regular-article-logo Friday, 09 June 2023

Judiciary must uphold Constitution, says Justice Ramana

The CJI regretted that independent India had inherited a deeply unequal society from its colonial past

R. Balaji New Delhi Published 15.11.21, 02:13 AM
N.V. Ramana.

N.V. Ramana. File photo

Chief Justice of India N.V. Ramana on Sunday said the judiciary can live up to people’s expectations only by upholding the Constitution and ensuring free legal aid, and recalled Jawaharlal Nehru’s remark that there can be no real freedom without economic freedom.

Speaking on the birth anniversary of the former Prime Minister, Justice Ramana said the constitutional courts’ ability to function with absolute independence and boldness in the face of adversity was what primarily defined the judiciary as an institution.


“Our ability to uphold the Constitution sustains our impeccable character. There is no other way to live up to the faith of our people,” he told the valedictory ceremony of a Pan India Legal Awareness and Outreach Campaign at Vigyan Bhavan.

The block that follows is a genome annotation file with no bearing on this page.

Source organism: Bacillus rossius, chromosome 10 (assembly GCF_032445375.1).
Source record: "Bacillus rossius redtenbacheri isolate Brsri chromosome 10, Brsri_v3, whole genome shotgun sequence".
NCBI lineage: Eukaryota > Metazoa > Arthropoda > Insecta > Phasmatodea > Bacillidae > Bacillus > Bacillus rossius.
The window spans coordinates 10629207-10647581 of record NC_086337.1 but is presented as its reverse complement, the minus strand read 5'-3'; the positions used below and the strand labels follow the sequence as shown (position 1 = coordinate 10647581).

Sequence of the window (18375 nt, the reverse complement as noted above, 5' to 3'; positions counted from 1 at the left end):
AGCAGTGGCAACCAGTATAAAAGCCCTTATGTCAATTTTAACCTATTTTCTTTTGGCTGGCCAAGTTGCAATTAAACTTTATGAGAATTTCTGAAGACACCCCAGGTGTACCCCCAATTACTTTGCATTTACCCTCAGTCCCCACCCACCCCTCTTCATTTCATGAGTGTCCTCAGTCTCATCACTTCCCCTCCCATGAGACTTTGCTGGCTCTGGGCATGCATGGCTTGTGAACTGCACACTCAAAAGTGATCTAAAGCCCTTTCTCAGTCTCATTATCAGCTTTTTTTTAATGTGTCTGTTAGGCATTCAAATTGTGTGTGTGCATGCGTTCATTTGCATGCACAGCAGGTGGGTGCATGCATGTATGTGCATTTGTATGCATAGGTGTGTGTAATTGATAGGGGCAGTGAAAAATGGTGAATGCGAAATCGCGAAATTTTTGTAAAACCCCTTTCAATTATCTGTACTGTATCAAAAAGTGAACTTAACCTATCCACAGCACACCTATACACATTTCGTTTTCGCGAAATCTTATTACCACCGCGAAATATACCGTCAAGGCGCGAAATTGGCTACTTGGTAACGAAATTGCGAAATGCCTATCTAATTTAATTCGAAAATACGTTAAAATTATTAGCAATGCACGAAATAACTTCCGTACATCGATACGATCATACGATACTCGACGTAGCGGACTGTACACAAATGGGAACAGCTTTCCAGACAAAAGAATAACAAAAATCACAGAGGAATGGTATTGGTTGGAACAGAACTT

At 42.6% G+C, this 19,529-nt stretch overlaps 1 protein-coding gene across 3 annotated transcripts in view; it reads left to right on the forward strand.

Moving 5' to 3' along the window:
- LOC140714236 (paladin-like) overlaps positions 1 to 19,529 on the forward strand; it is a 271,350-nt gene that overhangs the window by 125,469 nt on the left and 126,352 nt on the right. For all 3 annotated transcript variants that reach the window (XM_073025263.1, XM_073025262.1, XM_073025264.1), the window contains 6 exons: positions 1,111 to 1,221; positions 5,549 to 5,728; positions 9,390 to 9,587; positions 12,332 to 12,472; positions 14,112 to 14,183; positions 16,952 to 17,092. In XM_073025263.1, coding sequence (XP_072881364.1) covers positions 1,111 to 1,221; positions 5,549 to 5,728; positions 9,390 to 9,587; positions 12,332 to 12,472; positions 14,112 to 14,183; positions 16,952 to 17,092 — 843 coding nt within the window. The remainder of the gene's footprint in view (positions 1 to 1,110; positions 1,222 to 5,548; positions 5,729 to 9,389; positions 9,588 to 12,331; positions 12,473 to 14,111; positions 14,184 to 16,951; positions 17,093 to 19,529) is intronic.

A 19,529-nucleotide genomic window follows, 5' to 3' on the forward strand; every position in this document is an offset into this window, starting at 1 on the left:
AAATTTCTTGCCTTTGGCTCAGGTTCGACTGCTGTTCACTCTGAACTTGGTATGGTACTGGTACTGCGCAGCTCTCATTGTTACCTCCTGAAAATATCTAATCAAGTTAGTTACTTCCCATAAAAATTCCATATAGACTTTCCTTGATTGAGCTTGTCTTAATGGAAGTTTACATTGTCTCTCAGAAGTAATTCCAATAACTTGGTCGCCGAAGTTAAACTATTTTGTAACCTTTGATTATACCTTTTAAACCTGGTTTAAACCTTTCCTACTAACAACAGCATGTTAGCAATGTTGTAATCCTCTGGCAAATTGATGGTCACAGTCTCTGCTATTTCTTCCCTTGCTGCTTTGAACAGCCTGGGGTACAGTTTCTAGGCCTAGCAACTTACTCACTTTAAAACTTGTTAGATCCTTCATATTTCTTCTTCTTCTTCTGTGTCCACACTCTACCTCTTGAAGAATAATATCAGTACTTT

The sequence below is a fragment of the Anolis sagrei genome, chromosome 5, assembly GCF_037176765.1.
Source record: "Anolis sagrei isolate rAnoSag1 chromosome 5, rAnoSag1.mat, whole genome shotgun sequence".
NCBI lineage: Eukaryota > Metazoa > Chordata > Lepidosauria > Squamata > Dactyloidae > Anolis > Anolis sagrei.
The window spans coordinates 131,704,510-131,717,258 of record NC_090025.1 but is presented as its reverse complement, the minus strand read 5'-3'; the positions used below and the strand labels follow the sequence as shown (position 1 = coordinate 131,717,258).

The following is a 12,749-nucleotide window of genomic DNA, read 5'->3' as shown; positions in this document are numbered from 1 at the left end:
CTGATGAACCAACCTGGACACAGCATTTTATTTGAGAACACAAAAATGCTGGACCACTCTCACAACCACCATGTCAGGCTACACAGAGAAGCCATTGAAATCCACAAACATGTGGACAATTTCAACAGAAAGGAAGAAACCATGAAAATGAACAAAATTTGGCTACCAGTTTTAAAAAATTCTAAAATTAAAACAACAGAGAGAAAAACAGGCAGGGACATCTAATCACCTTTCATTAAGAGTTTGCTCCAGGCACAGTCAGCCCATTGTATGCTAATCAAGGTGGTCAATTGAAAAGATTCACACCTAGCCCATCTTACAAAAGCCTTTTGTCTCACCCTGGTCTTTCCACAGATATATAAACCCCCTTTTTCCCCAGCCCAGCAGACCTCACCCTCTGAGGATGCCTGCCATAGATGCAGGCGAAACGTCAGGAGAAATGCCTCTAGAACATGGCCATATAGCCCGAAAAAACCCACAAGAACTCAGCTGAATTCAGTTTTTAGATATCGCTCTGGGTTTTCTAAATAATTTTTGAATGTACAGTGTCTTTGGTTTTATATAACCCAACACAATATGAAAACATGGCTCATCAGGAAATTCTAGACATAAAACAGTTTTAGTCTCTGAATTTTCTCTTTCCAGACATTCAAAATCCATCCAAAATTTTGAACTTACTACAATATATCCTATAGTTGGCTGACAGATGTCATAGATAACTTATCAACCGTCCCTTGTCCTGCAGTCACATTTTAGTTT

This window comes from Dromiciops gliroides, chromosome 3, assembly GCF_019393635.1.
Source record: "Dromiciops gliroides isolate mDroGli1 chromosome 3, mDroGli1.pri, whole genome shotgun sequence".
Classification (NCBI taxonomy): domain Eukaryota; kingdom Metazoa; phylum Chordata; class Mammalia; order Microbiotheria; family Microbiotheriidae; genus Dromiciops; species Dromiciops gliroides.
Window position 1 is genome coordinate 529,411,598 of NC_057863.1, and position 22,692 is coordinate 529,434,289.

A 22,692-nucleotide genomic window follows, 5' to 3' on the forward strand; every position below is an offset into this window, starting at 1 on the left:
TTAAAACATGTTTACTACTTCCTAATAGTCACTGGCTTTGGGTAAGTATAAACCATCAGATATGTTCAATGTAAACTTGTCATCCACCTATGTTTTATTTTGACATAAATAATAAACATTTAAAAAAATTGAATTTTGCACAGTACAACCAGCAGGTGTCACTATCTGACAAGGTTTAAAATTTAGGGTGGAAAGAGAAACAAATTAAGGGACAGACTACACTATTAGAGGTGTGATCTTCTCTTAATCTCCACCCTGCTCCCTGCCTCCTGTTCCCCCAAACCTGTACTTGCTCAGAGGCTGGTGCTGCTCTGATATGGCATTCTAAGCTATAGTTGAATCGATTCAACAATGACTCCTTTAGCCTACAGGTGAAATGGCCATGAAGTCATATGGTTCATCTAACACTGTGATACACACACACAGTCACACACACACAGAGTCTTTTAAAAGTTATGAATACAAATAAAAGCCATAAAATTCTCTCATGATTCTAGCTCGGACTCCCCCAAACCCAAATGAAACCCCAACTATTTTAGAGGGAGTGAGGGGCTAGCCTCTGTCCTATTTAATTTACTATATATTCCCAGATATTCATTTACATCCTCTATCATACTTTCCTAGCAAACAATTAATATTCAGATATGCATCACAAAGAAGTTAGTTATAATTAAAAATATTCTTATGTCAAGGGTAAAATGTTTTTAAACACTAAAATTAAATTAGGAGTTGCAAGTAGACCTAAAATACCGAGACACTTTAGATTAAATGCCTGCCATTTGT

Justice Ramana regretted that independent India had inherited a deeply unequal society from its colonial past.

“Considering the same, Pandit Nehru had once said, ‘there could be no real freedom without economic freedom’ and that ‘to call a starving man free is but to mock him’. The stark divide between the haves and have-nots is still a reality. No matter how many cherished declarations we successfully arrive at, in the face of poverty, inequity and deprivations, it will all seem pointless,” the Chief Justice said.

“Despite our being a part of a welfare state, the benefits are not trickling down to the intended beneficiaries at the desired levels. People’s aspirations about leading a dignified life are often met with challenges, one of them, primarily, being poverty.”

Justice Ramana said the National Legal Services Authority’s (Nalsa) was serving Indian democracy by providing free legal aid to the poor, and that its initiatives probably provided the only access to justice for certain segments of Indian society.

He stressed the importance of every level of the judiciary down to the “grass-root level”.

“Without a robust justice delivery system at the grass-root level, we cannot imagine a healthy judiciary.”

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